The FGB Digest brings you the latest news on the world’s fastest growing direct-to-consumer and challenger brands. In today’s edition: Shopify launches its own shopping app; Neo energy offers free energy in face of lockdown; and Cheetah raises USD$36m amid pivot.
Shopify launches its own shopping app
Shopify is launching Shop, it’s own-brand shopping app. The business, which primarily powers online stores, says Shop is an update and rebrand of Arrive, an app for tracking packages from Shopify merchants and other retailers, which the company says has been used by 16 million consumers already.
Shop includes those same package tracking capabilities, but it also allows consumers to browse a feed of recommended products, learn more about each brand and make purchases using the one-click Shop Pay checkout process.
Carl Rivera, the general manager of Shop, told TechCrunch that the app is a response to a broader shift — not just from desktop to mobile commerce, but also from mobile web to native mobile apps. The challenge, he suggested, is that most of us only download and shop from a handful of native apps, so it can be hard for an independent brand to launch an app of their own.
Neo Energy offers free energy in face of lockdown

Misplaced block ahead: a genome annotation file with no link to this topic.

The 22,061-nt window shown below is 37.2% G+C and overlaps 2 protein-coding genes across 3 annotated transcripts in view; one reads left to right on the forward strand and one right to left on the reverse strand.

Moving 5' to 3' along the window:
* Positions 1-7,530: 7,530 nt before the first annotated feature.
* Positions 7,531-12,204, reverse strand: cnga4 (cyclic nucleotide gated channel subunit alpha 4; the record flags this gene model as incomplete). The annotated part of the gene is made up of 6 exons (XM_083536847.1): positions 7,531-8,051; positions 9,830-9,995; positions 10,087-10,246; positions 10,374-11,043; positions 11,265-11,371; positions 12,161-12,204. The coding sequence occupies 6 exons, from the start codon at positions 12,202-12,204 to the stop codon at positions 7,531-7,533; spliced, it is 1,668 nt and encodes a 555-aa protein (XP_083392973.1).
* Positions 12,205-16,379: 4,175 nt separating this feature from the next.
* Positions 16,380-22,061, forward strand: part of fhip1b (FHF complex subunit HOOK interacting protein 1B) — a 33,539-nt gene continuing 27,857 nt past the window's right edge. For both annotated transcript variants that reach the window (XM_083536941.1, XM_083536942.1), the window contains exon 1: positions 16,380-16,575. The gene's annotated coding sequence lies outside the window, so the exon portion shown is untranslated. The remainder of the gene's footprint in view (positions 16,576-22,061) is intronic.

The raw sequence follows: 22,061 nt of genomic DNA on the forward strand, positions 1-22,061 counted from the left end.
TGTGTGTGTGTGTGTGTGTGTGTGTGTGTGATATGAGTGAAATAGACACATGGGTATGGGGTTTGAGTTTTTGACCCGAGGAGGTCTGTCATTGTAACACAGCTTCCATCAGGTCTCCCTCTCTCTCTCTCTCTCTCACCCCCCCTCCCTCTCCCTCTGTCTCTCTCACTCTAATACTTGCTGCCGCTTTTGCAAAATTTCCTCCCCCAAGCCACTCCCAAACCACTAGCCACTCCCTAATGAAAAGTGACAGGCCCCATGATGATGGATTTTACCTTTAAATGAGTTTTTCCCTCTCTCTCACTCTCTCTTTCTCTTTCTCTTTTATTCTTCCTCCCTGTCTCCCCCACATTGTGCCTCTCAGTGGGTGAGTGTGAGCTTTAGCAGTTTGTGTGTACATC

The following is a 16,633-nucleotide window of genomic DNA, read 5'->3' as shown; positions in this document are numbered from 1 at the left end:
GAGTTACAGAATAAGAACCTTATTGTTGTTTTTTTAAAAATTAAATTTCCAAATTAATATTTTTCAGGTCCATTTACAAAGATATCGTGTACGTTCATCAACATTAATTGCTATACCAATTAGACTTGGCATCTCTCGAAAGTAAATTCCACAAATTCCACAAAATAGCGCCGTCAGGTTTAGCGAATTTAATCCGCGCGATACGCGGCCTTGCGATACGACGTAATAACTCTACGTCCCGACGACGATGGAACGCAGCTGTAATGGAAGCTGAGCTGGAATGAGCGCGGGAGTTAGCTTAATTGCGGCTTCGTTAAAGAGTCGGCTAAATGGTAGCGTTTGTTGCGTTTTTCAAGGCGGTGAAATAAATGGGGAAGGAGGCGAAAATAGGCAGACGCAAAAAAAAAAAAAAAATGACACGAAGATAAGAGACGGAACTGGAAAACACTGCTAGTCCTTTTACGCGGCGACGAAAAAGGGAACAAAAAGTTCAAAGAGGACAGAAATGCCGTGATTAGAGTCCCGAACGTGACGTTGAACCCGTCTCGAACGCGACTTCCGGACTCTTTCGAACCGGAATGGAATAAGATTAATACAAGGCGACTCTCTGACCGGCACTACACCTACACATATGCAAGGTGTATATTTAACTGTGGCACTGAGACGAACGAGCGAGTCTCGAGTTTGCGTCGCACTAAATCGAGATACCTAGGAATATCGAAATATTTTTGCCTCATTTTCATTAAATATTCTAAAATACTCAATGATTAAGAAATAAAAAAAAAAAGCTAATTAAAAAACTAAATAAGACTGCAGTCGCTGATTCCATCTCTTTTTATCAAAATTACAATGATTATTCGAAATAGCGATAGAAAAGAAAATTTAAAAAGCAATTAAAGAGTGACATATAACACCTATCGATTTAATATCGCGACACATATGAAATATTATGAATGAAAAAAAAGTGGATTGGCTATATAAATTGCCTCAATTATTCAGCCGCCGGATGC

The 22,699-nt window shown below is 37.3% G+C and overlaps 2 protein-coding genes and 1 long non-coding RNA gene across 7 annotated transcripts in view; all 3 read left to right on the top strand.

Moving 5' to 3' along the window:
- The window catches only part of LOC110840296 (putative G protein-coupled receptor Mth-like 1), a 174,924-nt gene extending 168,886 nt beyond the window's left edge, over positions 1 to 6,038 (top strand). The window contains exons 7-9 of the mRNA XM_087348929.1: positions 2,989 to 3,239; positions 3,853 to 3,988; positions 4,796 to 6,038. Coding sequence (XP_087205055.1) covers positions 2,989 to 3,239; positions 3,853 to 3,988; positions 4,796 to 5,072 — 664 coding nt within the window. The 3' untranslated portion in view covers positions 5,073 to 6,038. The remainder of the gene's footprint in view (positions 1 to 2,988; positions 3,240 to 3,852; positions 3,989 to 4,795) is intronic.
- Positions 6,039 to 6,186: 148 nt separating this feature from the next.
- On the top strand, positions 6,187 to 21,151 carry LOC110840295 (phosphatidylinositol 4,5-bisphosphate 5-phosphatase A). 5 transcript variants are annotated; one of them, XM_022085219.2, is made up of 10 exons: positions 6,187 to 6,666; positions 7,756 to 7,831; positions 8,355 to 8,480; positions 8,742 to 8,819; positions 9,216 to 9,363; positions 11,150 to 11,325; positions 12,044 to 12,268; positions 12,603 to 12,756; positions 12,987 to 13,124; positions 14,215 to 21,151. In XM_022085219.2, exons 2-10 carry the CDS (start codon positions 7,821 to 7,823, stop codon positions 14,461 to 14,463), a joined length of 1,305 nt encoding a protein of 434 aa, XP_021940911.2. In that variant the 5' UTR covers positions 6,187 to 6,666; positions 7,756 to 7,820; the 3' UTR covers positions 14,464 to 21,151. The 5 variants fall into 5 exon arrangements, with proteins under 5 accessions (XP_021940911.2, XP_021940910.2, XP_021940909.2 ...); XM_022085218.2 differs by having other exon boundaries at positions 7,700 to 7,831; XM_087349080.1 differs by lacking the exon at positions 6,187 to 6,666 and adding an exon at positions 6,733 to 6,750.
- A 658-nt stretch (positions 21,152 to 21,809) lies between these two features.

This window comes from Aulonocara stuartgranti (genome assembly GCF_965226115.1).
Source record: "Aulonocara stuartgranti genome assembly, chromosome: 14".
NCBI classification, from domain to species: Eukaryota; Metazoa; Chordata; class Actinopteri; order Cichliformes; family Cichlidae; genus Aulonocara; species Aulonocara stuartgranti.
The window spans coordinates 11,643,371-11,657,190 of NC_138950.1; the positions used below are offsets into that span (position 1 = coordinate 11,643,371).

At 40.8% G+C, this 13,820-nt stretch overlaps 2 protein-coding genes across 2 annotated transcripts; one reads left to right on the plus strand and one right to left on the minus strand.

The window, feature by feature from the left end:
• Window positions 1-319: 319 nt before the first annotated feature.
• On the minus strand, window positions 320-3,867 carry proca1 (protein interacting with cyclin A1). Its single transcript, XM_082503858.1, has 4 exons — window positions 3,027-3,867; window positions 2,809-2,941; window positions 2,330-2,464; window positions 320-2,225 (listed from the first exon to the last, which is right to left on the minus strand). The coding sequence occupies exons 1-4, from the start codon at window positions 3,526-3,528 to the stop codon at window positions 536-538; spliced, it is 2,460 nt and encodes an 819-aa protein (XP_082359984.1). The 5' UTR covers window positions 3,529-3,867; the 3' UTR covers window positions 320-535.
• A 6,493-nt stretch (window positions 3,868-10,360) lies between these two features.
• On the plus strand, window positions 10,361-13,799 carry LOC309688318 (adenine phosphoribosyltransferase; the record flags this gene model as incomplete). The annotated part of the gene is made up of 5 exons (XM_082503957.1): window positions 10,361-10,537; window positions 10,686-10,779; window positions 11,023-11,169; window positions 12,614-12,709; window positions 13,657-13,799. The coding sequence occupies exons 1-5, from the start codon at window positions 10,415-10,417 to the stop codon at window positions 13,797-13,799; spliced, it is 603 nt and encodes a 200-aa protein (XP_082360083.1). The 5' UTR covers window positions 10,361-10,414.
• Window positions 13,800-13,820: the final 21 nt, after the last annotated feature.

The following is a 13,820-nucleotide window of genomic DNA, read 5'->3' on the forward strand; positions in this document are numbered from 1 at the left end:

Fledgling challenger brand Neo Energy has announced it is offering free electricity to new customers for June and July.
Launched earlier this year, Neo is a white label of Euston Energy and currently serves 1,000 customers. Neo’s chief executive Oliver Friedrich told Utility Week that the offer will be paid for through the company’s marketing budget.
The offer is available until the end of April for new customers and applies only for electricity. Customers will continue to be billed as normal for their gas usage throughout.
There have been concerns in recent years about challenger brands offering extremely cheap tariffs to the point where they become financially unstable. However, Friedrich described the offer as “just another risk”.
Friedrich, who previously worked with Brilliant Energy, which has since ceased trading, and URE Energy which had its licence revoked in the summer of 2019, believes suppliers have a duty to do their share of helping customers who are struggling financially, especially in the wake of the coronavirus pandemic.
Cheetah raises USD$36m amid pivot
Cheetah’s pivot comes at a key moment for the company and points to how there seem to be, generally speaking, two very different narratives underpinning the world of startups at the moment.
On one hand, some companies are seeing a huge boost to their business, when their existing business model perfectly addresses a current need. On the other, companies that are hard pressed to fit any current need are feeling the pinch. Cheetah is an example of how a company in the latter category has used its resources and pivoted to becoming a business in the former.
Its wholesale delivery business for restaurants — which had some 300 customers before COVID-19, has largely dried up. So it’s now set up a new service called Cheetah For Me, where it offers bakery items to beverages, dairy, meat, poultry, seafood, fresh produce, condiments, snacks and cleaning supplies to individuals to buy, and distributes those orders via a selection of pick-up points.
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